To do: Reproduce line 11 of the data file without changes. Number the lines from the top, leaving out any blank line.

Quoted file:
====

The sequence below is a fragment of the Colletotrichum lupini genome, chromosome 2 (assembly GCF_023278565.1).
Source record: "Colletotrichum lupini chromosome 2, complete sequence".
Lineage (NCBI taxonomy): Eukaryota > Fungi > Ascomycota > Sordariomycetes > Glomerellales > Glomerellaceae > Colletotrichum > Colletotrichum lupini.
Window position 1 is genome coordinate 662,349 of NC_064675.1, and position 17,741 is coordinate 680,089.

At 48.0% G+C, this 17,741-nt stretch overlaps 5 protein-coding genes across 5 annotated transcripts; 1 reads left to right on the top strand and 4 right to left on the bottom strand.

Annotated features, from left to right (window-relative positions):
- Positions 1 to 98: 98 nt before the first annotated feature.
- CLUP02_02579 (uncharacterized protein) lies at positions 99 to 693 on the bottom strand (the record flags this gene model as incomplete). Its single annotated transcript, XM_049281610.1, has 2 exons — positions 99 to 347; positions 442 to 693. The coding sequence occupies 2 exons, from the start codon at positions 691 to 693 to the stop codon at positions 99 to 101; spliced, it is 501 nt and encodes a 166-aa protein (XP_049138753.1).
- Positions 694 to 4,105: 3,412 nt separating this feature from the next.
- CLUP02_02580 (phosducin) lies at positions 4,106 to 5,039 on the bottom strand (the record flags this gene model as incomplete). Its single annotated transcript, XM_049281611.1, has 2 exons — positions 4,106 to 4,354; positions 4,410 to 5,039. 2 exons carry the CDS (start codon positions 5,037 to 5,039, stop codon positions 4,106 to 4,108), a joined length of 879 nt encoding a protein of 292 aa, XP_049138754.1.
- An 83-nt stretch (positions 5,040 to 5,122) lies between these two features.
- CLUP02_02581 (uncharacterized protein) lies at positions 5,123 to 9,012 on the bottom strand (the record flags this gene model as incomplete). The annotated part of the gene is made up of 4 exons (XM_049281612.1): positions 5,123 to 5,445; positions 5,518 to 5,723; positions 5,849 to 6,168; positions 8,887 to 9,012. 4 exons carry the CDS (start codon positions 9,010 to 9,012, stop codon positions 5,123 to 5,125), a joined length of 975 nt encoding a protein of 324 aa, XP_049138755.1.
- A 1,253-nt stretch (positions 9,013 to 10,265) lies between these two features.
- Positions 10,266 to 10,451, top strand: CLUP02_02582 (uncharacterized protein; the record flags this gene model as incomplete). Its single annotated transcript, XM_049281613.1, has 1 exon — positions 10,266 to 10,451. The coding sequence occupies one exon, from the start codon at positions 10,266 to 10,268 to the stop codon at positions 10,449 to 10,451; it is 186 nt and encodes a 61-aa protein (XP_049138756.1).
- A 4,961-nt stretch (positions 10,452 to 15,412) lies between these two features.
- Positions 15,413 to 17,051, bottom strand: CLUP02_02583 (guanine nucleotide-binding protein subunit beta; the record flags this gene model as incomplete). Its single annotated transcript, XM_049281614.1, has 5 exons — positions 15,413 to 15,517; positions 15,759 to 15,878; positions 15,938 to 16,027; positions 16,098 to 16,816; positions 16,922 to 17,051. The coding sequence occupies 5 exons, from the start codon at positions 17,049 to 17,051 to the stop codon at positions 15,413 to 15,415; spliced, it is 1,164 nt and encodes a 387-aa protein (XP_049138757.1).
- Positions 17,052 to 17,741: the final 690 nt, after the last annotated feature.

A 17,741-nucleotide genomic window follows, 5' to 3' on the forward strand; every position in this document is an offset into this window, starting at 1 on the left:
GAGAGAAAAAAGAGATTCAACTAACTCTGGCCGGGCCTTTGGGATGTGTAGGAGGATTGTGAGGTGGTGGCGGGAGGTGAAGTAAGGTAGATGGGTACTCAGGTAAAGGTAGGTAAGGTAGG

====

- An 83-nt stretch (positions 5,040 to 5,122) lies between these two features.